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black pudding and brawn recipes

Black Pudding

2 litres fresh pigs blood
A bundle of natural casings
50g Salt
1 teaspoon brown sugar
1 teaspoon freshly ground black pepper
½ teaspoon ground mace, coriander and cayenne pepper
500g medium oatmeal soaked overnight
500g peal barley (boiled till tender – around 40 mins) optional
1kg pork fat (ideally back fat – less if you prefer and are going for the healthy option)
1 kg onions, finely chopped
500ml double cream

Making the mixture
Sieve the blood into a large clean bowl or bucket and stir in the salt, sugar, spices.
Finely dice the fat, and put about a ¼ of it to sweat in a large heavy stock pot that is big enough to contain all the ingredients. When the fat has run a little, add the onions and sweat very gently until soft but not coloured at all. Add the rest of the fat and sweat until the pieces are slightly translucent and more fat has run. Stir in the oats and barley and the cream, then slowly pour in the seasoned blood, still stirring all the time, until it s thoroughly incorporated. The mixture will still be quite liquid. –  If you want to take a short cut and are using less or the healthy option omit the fry of the fat stage and just fry the onions TBH I don't usually fry my back fat at all when I use it

Filling the casings
Take a length of casing and pull the unknotted open end over the opening of the nozzle of a large funnel.
Hold the casing in place with one hand and ladle the mixture into the funnel with the other. Don’t overfill, and leave a good 5-7cm at the top to tie a second knot in the casing.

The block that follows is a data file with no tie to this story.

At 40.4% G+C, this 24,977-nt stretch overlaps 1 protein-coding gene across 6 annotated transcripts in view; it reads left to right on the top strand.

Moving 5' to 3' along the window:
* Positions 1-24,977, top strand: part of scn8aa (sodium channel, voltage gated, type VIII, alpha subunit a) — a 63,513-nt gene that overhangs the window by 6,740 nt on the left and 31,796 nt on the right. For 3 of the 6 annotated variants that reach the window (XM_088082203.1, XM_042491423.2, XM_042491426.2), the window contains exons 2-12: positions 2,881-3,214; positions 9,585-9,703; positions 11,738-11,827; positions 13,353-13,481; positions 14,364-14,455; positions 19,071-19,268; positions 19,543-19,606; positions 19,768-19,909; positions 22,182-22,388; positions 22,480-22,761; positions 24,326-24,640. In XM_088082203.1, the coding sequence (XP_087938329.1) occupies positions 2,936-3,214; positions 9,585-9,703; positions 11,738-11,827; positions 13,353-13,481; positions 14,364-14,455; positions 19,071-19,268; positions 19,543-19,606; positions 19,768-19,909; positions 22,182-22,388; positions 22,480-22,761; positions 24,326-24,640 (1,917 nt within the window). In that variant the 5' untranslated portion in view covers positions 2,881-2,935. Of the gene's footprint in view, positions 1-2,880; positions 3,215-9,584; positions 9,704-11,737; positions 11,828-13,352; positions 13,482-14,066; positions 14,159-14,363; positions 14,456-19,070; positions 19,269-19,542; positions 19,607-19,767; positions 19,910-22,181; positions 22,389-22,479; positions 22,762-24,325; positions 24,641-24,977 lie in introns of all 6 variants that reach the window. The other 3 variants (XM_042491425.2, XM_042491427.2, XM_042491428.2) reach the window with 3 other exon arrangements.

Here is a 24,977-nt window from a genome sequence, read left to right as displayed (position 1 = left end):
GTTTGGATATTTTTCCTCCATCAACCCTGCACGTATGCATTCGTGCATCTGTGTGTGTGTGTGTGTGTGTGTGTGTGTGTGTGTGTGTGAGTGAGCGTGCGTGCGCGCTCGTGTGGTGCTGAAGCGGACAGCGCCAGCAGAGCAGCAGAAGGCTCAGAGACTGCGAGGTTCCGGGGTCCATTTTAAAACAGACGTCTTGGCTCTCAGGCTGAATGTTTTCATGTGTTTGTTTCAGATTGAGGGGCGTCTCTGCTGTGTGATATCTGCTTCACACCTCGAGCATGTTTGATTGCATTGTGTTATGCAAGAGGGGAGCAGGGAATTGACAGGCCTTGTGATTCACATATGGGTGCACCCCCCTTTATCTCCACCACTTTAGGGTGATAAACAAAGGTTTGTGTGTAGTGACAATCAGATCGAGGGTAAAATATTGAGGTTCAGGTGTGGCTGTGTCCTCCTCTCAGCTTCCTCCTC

Tie the knot and place gently onto a large plate. Stir the mixture well before each filling to make sure the fat pieces etc are well distributed. this is actually a lot easier with 2 people!

Lower the puddings into cold water and bring gently to the simmer – keep some cold water nearby so you can add a tablespoon or so as it starts to simmer to avoid boiling.  If at any point during the cooking they float to the surface prick them with a pin. This should prevent them bursting. When they are done lay them on a cotton cloth to cool or preferably hang them from a rack.  When they first come out of the water they are a horrid brown colour - they go black when they cool

If you would rather not go to the trouble (and mess) of filling casings poor your blood mixture into a well oiled loaf tin and bake in a bain marie in a moderate oven until a skewer comes out clean – an ideal slicing and frying pudding.  For the English version you would omit the double cream.  

Either way this is a definite pudding - most of the pudding you buy in Brittain now is made from dried blood so is much drier in texture and not as "springy"


In the market we have bit of an issue with brawn.  The farmers want BRAWN whereas the “posh” people couldn’t possible eat it – however they love my “pork terrine” so its all a question of labelling. Here is the recipe for er both.

There is no specific recipe for the brawn it really does depend on what you have.  I use a French based method as its quicker with English flavourings.